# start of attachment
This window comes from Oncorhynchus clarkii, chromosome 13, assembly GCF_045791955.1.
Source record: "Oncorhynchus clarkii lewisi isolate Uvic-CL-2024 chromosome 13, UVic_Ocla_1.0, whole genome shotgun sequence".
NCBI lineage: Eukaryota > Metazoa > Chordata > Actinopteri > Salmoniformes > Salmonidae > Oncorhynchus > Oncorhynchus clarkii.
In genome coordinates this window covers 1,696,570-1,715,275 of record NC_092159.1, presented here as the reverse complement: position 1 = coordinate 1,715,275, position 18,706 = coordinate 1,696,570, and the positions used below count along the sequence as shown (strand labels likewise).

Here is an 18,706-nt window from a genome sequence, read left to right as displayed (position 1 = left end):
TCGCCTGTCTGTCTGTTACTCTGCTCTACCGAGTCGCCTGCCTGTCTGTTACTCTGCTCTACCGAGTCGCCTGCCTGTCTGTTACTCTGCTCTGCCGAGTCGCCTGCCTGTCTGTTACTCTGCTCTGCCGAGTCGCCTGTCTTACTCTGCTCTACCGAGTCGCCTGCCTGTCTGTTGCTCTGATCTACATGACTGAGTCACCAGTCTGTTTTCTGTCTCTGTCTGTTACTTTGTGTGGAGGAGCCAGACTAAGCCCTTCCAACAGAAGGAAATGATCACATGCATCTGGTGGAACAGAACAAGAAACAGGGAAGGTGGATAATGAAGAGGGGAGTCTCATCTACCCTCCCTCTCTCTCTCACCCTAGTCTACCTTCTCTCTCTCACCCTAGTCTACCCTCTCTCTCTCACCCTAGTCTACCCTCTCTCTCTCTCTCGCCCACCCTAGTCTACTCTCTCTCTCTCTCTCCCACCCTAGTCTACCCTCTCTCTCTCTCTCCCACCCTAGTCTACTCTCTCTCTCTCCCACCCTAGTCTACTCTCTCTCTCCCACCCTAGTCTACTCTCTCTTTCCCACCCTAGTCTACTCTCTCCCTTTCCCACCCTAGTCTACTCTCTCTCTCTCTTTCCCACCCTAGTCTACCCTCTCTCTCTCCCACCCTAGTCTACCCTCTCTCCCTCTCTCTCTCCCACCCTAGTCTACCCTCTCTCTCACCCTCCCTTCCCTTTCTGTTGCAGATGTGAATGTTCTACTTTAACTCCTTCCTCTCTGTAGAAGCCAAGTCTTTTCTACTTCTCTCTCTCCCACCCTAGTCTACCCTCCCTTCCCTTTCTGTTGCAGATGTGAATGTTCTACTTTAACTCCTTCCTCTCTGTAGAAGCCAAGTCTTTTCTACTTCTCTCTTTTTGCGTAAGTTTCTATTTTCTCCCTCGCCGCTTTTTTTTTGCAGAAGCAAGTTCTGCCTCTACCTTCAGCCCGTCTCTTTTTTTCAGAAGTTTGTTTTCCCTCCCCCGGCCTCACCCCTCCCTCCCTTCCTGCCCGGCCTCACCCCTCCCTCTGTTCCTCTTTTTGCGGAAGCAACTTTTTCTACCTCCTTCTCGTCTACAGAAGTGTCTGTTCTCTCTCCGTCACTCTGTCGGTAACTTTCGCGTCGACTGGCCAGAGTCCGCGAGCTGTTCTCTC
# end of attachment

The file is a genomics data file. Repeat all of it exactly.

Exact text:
This window comes from Oncorhynchus clarkii, chromosome 13, assembly GCF_045791955.1.
Source record: "Oncorhynchus clarkii lewisi isolate Uvic-CL-2024 chromosome 13, UVic_Ocla_1.0, whole genome shotgun sequence".
NCBI lineage: Eukaryota > Metazoa > Chordata > Actinopteri > Salmoniformes > Salmonidae > Oncorhynchus > Oncorhynchus clarkii.
In genome coordinates this window covers 1,696,570-1,715,275 of record NC_092159.1, presented here as the reverse complement: position 1 = coordinate 1,715,275, position 18,706 = coordinate 1,696,570, and the positions used below count along the sequence as shown (strand labels likewise).

Here is an 18,706-nt window from a genome sequence, read left to right as displayed (position 1 = left end):
TCGCCTGTCTGTCTGTTACTCTGCTCTACCGAGTCGCCTGCCTGTCTGTTACTCTGCTCTACCGAGTCGCCTGCCTGTCTGTTACTCTGCTCTGCCGAGTCGCCTGCCTGTCTGTTACTCTGCTCTGCCGAGTCGCCTGTCTTACTCTGCTCTACCGAGTCGCCTGCCTGTCTGTTGCTCTGATCTACATGACTGAGTCACCAGTCTGTTTTCTGTCTCTGTCTGTTACTTTGTGTGGAGGAGCCAGACTAAGCCCTTCCAACAGAAGGAAATGATCACATGCATCTGGTGGAACAGAACAAGAAACAGGGAAGGTGGATAATGAAGAGGGGAGTCTCATCTACCCTCCCTCTCTCTCTCACCCTAGTCTACCTTCTCTCTCTCACCCTAGTCTACCCTCTCTCTCTCACCCTAGTCTACCCTCTCTCTCTCTCTCGCCCACCCTAGTCTACTCTCTCTCTCTCTCTCCCACCCTAGTCTACCCTCTCTCTCTCTCTCCCACCCTAGTCTACTCTCTCTCTCTCCCACCCTAGTCTACTCTCTCTCTCCCACCCTAGTCTACTCTCTCTTTCCCACCCTAGTCTACTCTCTCCCTTTCCCACCCTAGTCTACTCTCTCTCTCTCTTTCCCACCCTAGTCTACCCTCTCTCTCTCCCACCCTAGTCTACCCTCTCTCCCTCTCTCTCTCCCACCCTAGTCTACCCTCTCTCTCACCCTCCCTTCCCTTTCTGTTGCAGATGTGAATGTTCTACTTTAACTCCTTCCTCTCTGTAGAAGCCAAGTCTTTTCTACTTCTCTCTCTCCCACCCTAGTCTACCCTCCCTTCCCTTTCTGTTGCAGATGTGAATGTTCTACTTTAACTCCTTCCTCTCTGTAGAAGCCAAGTCTTTTCTACTTCTCTCTTTTTGCGTAAGTTTCTATTTTCTCCCTCGCCGCTTTTTTTTTGCAGAAGCAAGTTCTGCCTCTACCTTCAGCCCGTCTCTTTTTTTCAGAAGTTTGTTTTCCCTCCCCCGGCCTCACCCCTCCCTCCCTTCCTGCCCGGCCTCACCCCTCCCTCTGTTCCTCTTTTTGCGGAAGCAACTTTTTCTACCTCCTTCTCGTCTACAGAAGTGTCTGTTCTCTCTCCGTCACTCTGTCGGTAACTTTCGCGTCGACTGGCCAGAGTCCGCGAGCTGTTCTCTC